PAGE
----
ATA reports grade state telemedicine policies
The reports identify and compare state policies on a report card, assigning grades A-F, according to an announcement.
"We hope these reports serve a dual purpose: to showcase the states that are doing an excellent job when it comes to telemedicine and to serve as a wake-up call to those who are failing to extend quality and affordable care," Jonathan Linkous, CEO of ATA, said in the announcement.
The first report looks at coverage and reimbursement standards for every U.S. state.
Thirteen indicators were used to grade each state, according to the report, including parity laws for private insurance coverage, Medicaid policies and state employee health plan laws.
Overall, there has been a "mix of stride and stagnation in state-based policy," the report says. It found that 29 states earned an "F" for having no parity law in place. Rhode Island, Connecticut and Iowa scored lowest because they have the most barriers to telemedicine advancement, according to the report.
Seven states scored an "A" for policies that support telemedicine adoption: Maryland, Maine, Mississippi, New Hampshire, New Mexico, Tennessee and Virginia.
The second report focuses on physician practice standards and licensure. The ATA looked at state laws and medical board standards, including physician-patient encounters, informed consent requirements and multi-state licensing.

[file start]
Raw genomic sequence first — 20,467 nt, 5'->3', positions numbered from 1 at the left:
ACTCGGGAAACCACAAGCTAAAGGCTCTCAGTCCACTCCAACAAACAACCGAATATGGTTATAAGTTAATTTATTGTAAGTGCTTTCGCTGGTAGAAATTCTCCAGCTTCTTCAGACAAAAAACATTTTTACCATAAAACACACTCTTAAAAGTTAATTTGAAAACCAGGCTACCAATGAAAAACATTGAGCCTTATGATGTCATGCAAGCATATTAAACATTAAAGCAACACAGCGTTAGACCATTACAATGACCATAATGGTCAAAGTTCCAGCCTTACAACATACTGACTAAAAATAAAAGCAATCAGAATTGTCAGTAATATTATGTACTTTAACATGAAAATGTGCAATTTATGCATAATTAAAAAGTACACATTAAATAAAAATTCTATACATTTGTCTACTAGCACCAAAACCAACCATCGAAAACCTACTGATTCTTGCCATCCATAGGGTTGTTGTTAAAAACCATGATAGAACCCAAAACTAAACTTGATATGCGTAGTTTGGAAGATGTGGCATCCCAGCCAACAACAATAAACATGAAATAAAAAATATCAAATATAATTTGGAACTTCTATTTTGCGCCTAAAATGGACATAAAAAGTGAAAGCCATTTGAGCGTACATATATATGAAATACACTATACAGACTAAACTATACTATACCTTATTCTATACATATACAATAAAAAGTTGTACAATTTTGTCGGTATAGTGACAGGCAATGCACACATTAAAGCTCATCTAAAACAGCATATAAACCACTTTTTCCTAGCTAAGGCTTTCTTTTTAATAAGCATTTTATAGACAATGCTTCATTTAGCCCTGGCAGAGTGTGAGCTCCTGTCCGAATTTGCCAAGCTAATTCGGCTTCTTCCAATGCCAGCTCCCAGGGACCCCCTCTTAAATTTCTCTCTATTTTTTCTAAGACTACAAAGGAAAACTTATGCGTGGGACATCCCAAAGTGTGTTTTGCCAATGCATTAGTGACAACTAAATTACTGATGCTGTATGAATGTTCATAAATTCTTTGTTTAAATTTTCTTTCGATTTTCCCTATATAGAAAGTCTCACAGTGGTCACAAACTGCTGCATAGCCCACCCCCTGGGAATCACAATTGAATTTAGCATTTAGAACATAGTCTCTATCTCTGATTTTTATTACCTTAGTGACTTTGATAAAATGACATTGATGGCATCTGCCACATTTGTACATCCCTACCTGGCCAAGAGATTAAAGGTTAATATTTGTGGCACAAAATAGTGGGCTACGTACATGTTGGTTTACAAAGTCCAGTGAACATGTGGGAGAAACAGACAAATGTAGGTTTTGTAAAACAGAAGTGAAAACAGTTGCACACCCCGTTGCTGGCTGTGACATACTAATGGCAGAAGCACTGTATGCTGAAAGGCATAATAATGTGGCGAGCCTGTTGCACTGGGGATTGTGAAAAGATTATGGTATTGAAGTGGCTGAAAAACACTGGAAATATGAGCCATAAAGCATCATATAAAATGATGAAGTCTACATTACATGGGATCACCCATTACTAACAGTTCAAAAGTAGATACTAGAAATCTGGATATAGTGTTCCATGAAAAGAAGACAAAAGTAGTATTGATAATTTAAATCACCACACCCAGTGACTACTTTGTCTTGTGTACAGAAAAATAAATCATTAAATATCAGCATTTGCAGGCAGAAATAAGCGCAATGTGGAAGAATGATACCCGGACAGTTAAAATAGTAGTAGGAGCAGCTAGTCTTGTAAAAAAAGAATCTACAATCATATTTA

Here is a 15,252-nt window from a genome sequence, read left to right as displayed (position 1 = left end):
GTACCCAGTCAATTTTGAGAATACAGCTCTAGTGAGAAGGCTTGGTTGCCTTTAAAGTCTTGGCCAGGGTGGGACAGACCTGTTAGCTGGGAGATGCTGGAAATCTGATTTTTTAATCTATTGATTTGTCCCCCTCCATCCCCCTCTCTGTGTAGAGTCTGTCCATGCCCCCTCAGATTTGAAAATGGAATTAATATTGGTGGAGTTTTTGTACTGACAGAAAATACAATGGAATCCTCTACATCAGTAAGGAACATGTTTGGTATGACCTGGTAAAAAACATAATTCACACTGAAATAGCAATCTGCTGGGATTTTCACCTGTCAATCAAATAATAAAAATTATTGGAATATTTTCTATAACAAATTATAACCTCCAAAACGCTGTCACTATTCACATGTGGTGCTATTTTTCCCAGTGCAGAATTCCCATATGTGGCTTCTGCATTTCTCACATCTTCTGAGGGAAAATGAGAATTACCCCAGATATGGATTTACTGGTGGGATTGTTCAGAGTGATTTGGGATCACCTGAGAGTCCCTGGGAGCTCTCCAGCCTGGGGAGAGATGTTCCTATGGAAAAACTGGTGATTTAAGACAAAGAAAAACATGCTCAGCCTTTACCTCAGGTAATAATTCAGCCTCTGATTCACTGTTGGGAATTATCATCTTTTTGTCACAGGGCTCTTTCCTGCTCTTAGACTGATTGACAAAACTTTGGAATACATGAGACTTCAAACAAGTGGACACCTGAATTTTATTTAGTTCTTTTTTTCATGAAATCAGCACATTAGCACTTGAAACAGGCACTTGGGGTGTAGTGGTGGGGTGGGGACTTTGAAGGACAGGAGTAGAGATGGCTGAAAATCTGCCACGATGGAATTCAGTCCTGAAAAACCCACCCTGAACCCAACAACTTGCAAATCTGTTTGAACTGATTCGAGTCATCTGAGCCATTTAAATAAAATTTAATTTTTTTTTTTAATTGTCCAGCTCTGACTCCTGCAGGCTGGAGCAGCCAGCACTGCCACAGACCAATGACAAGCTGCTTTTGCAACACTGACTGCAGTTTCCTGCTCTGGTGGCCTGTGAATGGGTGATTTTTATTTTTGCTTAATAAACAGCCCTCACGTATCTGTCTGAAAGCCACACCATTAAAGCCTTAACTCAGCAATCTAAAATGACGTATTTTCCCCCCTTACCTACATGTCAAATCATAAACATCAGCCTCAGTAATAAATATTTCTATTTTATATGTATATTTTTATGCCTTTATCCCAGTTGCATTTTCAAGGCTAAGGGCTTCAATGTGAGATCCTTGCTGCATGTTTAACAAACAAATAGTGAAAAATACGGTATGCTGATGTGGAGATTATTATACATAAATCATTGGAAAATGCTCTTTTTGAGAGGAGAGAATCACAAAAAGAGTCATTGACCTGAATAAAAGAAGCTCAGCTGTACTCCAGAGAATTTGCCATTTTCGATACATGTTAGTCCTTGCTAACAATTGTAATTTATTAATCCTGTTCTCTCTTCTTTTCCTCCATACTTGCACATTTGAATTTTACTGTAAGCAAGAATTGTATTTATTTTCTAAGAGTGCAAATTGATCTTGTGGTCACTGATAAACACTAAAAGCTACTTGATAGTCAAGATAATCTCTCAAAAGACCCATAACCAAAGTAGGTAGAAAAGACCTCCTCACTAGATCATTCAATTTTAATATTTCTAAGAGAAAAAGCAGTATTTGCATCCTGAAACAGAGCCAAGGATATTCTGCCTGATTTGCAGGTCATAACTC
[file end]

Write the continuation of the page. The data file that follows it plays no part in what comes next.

Twenty-three states got an "A." About 27 states fell in the middle and North Dakota had the lowest score.
One reason for North Dakota's telemedicine struggles may be the large number of small, rural hospitals in the state that often have few resources, as FierceHealthIT previously reported.
No state achieved a top score for licensure policies. That means every state has a policy that makes practicing medicine across state lines difficult regardless of whether telemedicine is used, according to the association.
However, an interstate compact for physician licensure is in the works. The Federation of State Medical Boards announced the completion of the drafting process last week; the compact would make it easier for physicians to practice across state lines. But some stakeholders are concerned the compact doesn't do enough.
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